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  • HVAC Zoning With Arduino to Improve Cooling Control

    Ice forming on an evaporator coil causes leaks/flooding almost 100% of the time when it thaws. When the ice melts, it drips and runs places it was never intended. Emergency pans collect water that leaks through the furnace, but does nothing to protect the control board, blower motor, etc. This is why I say you need to make sure you have adequate flood protection. If you don't have an emergency pan, or it's not installed correctly, you will destroy your ceiling or flood your basement. Do a quick search for "AC ceiling leak" and browse through the pictures if you don't believe me.Reducing airflow across the heat exchanger will absolutely increase the temperature of the heat exchanger. If a system is properly sized and has adequate ductwork, closing a vent or two isn't a big d...

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    Ice forming on an evaporator coil causes leaks/flooding almost 100% of the time when it thaws. When the ice melts, it drips and runs places it was never intended. Emergency pans collect water that leaks through the furnace, but does nothing to protect the control board, blower motor, etc. This is why I say you need to make sure you have adequate flood protection. If you don't have an emergency pan, or it's not installed correctly, you will destroy your ceiling or flood your basement. Do a quick search for "AC ceiling leak" and browse through the pictures if you don't believe me.Reducing airflow across the heat exchanger will absolutely increase the temperature of the heat exchanger. If a system is properly sized and has adequate ductwork, closing a vent or two isn't a big deal, the problem is that most are not. An easy way to check the heating side is to take the temperature rise of your furnace. All gas and oil burning furnaces have the temperature rise listed on the data plate of the unit. Measure the supply temperature of the furnace and subtract the return temperature, the result is your temperature rise. It should be right in the middle give or take a few degrees. If it's not, something isn't right and blocking vents, even just one, could make it worse. I know it seems like I'm exaggerating, but I go to dozens of houses every year with thousands of dollars in damage from airflow issues.I do this every day for a living and hold NATE Certifications in gas heating, oil heating, air conditioning, heat pumps, gas & oil hydronics, and air distribution. I also have a gas fitters license, oil burner license, EPA, and several manufacturer specific certifications; so it's safe to say that I know what I'm talking about.I'm not trying to take anything away from your work, it's very well done, I'm simply trying to save someone from a self-induced nightmare.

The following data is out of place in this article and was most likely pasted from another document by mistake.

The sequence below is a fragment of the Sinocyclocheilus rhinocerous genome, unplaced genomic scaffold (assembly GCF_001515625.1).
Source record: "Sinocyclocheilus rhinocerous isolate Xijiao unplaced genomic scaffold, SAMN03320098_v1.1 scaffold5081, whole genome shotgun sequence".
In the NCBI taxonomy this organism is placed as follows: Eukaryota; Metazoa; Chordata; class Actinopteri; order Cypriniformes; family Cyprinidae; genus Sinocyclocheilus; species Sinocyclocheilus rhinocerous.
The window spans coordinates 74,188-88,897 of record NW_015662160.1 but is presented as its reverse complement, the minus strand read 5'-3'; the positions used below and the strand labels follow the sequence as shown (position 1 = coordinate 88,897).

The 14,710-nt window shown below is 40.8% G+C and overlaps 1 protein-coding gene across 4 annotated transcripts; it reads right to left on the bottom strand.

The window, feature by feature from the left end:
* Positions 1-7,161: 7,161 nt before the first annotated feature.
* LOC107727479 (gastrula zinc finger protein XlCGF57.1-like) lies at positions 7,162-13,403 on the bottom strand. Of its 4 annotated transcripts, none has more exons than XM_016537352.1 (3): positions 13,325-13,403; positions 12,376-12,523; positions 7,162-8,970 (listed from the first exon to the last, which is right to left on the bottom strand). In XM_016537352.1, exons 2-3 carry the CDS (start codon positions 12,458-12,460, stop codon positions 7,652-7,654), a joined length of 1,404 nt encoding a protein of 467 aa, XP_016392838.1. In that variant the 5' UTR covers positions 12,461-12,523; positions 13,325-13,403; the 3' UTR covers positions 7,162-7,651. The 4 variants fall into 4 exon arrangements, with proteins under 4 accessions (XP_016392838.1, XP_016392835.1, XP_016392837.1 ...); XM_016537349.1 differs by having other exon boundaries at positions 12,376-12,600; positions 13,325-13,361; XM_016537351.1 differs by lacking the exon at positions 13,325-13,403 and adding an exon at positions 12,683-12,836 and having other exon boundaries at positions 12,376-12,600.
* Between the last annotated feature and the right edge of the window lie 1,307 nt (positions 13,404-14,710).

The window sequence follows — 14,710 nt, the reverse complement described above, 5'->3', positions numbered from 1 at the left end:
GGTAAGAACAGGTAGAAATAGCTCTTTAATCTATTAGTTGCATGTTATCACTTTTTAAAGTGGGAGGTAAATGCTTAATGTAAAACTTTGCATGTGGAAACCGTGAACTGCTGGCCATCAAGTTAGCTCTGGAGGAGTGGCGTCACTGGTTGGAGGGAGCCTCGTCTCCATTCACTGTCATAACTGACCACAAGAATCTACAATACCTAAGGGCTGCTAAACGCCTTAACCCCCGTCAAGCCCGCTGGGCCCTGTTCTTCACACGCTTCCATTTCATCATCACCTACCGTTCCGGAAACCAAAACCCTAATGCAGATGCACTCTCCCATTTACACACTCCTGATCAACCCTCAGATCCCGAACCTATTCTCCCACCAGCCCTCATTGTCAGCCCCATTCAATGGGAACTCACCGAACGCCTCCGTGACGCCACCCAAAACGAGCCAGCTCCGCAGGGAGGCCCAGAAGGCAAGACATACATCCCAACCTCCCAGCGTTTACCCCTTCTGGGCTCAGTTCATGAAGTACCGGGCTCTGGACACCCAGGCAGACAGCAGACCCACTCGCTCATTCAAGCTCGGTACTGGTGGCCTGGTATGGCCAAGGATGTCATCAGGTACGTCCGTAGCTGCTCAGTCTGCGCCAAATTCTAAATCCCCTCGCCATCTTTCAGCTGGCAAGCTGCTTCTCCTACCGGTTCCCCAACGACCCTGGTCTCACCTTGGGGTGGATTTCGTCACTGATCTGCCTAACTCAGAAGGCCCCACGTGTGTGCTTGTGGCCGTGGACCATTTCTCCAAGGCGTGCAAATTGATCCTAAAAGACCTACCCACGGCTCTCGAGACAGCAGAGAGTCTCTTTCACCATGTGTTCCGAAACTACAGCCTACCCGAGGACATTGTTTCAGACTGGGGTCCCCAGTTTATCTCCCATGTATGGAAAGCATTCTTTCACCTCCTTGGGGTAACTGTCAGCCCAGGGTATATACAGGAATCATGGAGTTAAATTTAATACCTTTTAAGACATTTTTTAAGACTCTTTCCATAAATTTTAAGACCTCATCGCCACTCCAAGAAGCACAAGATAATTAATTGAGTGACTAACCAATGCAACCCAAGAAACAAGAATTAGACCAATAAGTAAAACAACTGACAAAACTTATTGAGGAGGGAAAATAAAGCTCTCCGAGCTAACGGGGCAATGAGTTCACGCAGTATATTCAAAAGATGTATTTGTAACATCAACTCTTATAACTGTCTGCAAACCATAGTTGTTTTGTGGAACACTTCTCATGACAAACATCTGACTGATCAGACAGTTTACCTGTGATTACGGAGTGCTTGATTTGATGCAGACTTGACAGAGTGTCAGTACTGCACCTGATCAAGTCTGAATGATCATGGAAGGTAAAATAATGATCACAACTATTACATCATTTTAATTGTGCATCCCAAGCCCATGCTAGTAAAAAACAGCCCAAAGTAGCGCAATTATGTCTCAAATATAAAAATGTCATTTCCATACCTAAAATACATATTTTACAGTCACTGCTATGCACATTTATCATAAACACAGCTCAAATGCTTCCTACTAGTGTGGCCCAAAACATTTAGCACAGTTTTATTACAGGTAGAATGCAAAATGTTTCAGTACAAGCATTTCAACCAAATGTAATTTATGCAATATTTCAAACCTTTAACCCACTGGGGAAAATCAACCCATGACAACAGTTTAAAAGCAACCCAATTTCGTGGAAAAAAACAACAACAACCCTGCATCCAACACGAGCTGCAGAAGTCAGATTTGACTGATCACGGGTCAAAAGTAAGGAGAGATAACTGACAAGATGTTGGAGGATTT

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  • HVAC Zoning With Arduino to Improve Cooling Control

    Nice Instructable, very thorough!I'm a residential HVAC tech and want to add a few words of warning. He touched on a few issues lowered airflow can cause, but there are a few more that need to be brought up. -Flooding-A frozen AC coil most likely will cause flooding in the immediate area around the indoor unit. In an unfinished basement it's not the end of the world, but can cause thousands of dollars if the basement is finished or it's in an attic. -Cracked Heat Exchanger-Lower airflow causes the heat exchanger to heat up more while the furnace is running. This puts extra stress on the heat exchanger and can cause premature failure. If it cracks, carbon monoxide and flue gasses have a path into the living space.-Noise-Increased pressure in the ductwork causes extra stress on the ...

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    Nice Instructable, very thorough!I'm a residential HVAC tech and want to add a few words of warning. He touched on a few issues lowered airflow can cause, but there are a few more that need to be brought up. -Flooding-A frozen AC coil most likely will cause flooding in the immediate area around the indoor unit. In an unfinished basement it's not the end of the world, but can cause thousands of dollars if the basement is finished or it's in an attic. -Cracked Heat Exchanger-Lower airflow causes the heat exchanger to heat up more while the furnace is running. This puts extra stress on the heat exchanger and can cause premature failure. If it cracks, carbon monoxide and flue gasses have a path into the living space.-Noise-Increased pressure in the ductwork causes extra stress on the motor making it louder. Also, increased velocity at the vents increases noise.-Frozen Pipes-Cutting off the heat supply to select areas of the house causes uneven heating and may lead to pipes freezing. (Do you know where the pipes are in your walls?)Commercially available zoning systems are installed by professionals and a lot of work goes into making sure your system can handle being zoned. That being said, shutting down one or two vents usually isn't detrimental to the system, but it can be. Your best bet is to have a licensed HVAC tech evaluate your system to make sure it's able to handle the changes and that you have proper flood protection. Good luck, now go build something cool!!

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